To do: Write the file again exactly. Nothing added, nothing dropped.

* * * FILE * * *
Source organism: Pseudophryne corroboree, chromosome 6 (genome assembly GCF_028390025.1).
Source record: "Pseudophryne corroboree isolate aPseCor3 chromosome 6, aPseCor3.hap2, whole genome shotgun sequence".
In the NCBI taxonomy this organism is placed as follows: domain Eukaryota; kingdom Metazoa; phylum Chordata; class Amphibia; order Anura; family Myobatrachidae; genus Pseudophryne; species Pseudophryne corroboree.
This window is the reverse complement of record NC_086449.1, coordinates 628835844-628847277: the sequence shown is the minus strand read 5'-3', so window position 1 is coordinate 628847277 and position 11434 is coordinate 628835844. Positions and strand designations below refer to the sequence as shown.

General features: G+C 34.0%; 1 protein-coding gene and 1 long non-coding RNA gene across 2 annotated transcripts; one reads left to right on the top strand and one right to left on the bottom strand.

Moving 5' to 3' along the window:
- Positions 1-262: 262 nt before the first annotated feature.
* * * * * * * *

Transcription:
Source organism: Pseudophryne corroboree, chromosome 6 (genome assembly GCF_028390025.1).
Source record: "Pseudophryne corroboree isolate aPseCor3 chromosome 6, aPseCor3.hap2, whole genome shotgun sequence".
In the NCBI taxonomy this organism is placed as follows: domain Eukaryota; kingdom Metazoa; phylum Chordata; class Amphibia; order Anura; family Myobatrachidae; genus Pseudophryne; species Pseudophryne corroboree.
This window is the reverse complement of record NC_086449.1, coordinates 628835844-628847277: the sequence shown is the minus strand read 5'-3', so window position 1 is coordinate 628847277 and position 11434 is coordinate 628835844. Positions and strand designations below refer to the sequence as shown.

General features: G+C 34.0%; 1 protein-coding gene and 1 long non-coding RNA gene across 2 annotated transcripts; one reads left to right on the top strand and one right to left on the bottom strand.

Moving 5' to 3' along the window:
- Positions 1-262: 262 nt before the first annotated feature.